5 Traits of a Great Leader

Traits of a Great Leader

The presence of a great leader can be the difference between a team that succeeds and one that fails. Studies have shown that companies with strong leaders have nearly double the revenue growth compared to companies with weak leaders. This is especially relevant in the modern information economy, where productivity often depends not on a rote set of mechanical skills, but on the complex interpersonal factors inherent in coordinating a team of people with wide-ranging disciplines.

While there’s no “secret formula” to becoming (or making) a great leader, there is a set of common traits that many great leaders share. Here are five of the most important traits of great leaders, and how you can put them into practice in the workplace.

1. Great Leaders Value Their Team

A truly great leader understands that their success is contingent on their own team. Accordingly, the best leaders both ensure that they hire “A+” team members and also understand that those employees are by definition “A+” individuals.

The best talent deserves to be treated that way, and when they’re not, they’re likely to seek employment with an organization that will meet those expectations. A good leader must work hard to ensure that their employees are happy and feel appreciated. Effective leaders go out of their way to solicit feedback toward that end.

One of the most important traits of great leaders is a willingness to maintain open lines of communication with the workers under their supervision. When employees don’t feel free to air their concerns or complaints, that negative energy can begin to fester and “infect” the team even before top talent decides to leave the company.

For that reason, effective talent management strategies are a core requirement of impactful and successful leadership.

2. They Understand the Importance of Delegation

One of the most common mistakes of ineffective leaders is an unwillingness to trust the employees they’ve hired. Hiring the best team members isn’t enough — you need to actually take advantage of what those team members can offer. When you’ve gone out of your way to find the best talent in any given discipline, it simply doesn’t make sense to continue trying to do everything yourself. Instead, delegation is the key to success.

The best leaders understand that they can’t do it all on their own and trust their team members to get their work done. Those leaders understand that their primary role is to facilitate and support that work, not micromanage it or take it on as their own responsibility.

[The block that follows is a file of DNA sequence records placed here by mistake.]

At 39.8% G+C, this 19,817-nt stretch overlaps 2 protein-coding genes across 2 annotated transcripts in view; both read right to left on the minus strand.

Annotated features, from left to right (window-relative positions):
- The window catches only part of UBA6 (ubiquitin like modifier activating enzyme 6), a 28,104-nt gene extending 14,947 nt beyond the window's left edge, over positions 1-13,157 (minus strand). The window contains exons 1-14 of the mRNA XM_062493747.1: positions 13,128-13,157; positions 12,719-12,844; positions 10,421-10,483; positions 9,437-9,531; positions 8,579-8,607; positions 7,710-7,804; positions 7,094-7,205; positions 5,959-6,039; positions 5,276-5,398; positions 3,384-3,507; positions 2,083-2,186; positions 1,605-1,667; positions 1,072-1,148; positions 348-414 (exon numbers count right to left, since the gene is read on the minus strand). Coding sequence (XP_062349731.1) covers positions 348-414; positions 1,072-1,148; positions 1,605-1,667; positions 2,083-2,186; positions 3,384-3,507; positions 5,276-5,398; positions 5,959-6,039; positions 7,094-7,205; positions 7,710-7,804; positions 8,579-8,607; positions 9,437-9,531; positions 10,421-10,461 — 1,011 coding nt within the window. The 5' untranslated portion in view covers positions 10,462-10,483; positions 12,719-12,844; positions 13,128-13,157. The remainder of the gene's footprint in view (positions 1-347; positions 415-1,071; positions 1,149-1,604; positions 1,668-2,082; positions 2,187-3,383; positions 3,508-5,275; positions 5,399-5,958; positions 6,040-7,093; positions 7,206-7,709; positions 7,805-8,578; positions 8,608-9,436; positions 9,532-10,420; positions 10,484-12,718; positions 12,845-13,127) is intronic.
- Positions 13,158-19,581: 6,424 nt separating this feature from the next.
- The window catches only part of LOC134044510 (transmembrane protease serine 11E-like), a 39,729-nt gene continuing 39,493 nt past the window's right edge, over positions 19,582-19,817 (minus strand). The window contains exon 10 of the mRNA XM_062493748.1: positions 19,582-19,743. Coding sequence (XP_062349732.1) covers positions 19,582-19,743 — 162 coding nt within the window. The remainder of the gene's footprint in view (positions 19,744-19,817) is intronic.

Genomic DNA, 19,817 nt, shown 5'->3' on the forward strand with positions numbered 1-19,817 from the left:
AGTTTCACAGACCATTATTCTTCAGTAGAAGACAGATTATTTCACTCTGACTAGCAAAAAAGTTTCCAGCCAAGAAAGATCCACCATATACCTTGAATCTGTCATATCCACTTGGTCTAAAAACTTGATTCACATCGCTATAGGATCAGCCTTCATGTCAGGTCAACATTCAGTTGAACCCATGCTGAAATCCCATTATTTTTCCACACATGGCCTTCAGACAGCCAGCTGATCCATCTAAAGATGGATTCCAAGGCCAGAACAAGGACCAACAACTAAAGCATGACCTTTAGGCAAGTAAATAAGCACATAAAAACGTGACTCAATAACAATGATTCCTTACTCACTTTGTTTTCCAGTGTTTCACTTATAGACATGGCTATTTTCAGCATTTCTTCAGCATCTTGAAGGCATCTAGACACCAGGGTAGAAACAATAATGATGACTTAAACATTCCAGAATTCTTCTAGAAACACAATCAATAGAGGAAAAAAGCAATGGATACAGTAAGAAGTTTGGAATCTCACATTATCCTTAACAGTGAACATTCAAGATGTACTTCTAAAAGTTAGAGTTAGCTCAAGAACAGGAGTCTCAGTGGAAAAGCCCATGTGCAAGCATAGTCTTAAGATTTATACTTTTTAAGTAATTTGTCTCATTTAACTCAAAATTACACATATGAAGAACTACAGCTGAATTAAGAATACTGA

Delegation matters because it frees up the best leaders to focus on the entire team and not get bogged down in the minutiae of tasks that can be handled by their employees instead.

Great Leader Delegating Responsibilities

3. Great Leaders Build a Winning Company Culture

Great leaders understand that the company’s culture, like its workload, can’t be successful if it requires micromanaging. Instead, it’s important to build a winning company culture that’s robust enough to gain its own momentum and draw energy from all the individuals in a company, not just the leadership.

By building a self-sustaining culture, great leaders ensure that even new hires are immediately initiated into the company’s goals, aspirations and working philosophy. Doing so frees them to focus on new challenges, confident that the culture itself is teaching and inspiring team members to continue succeeding in their own arenas.

The most effective cultures synthesize the company’s values and mission with the motivation employees need to come into the office prepared to put their best foot forward, day in and day out.


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4. Great Leaders Communicate

A company’s culture, mission and directives are of limited use when they can’t be communicated effectively. Great leaders strive to guarantee that all members of their team understand both the company’s values and its vision for the work to be done. By communicating a clear road map toward success, leaders can ensure that those values are projected even when they’re not around to personally monitor employees.

Leaders must communicate that vision clearly, concisely and in a way that ensures their team can easily relate to it, both on the macro-level and in the microsphere of daily tasks.

5. They Build a Great Leadership Team

Just as a great general can’t lead an entire army on his or her own, so too do great company leaders understand that they can’t lead the entire organization single-handedly. Maintaining a robust and effective corral of top-quality lieutenants is a vital component of effective leadership, so building a great leadership team should always be a top priority.

The most effective leadership teams contain a mix of internally promoted employees who are already intimately familiar with the company and outside hires who can inject new energy and skill-driven knowledge into the working environment.

Great leaders rely on their leadership teams to serve dual roles, both championing the larger mission and meta-goals of the company and serving as a conduit into the daily workings of base-line employees. Great leaders tap into that conduit to maintain their awareness of company operations on every level, empowering them to tweak the strategic and tactical game plans as required.

Are you ready to transform your company’s operations from the top down? Come explore our Leadership Essentials courses to ensure your leadership team develops the skills they need to become truly great leaders.


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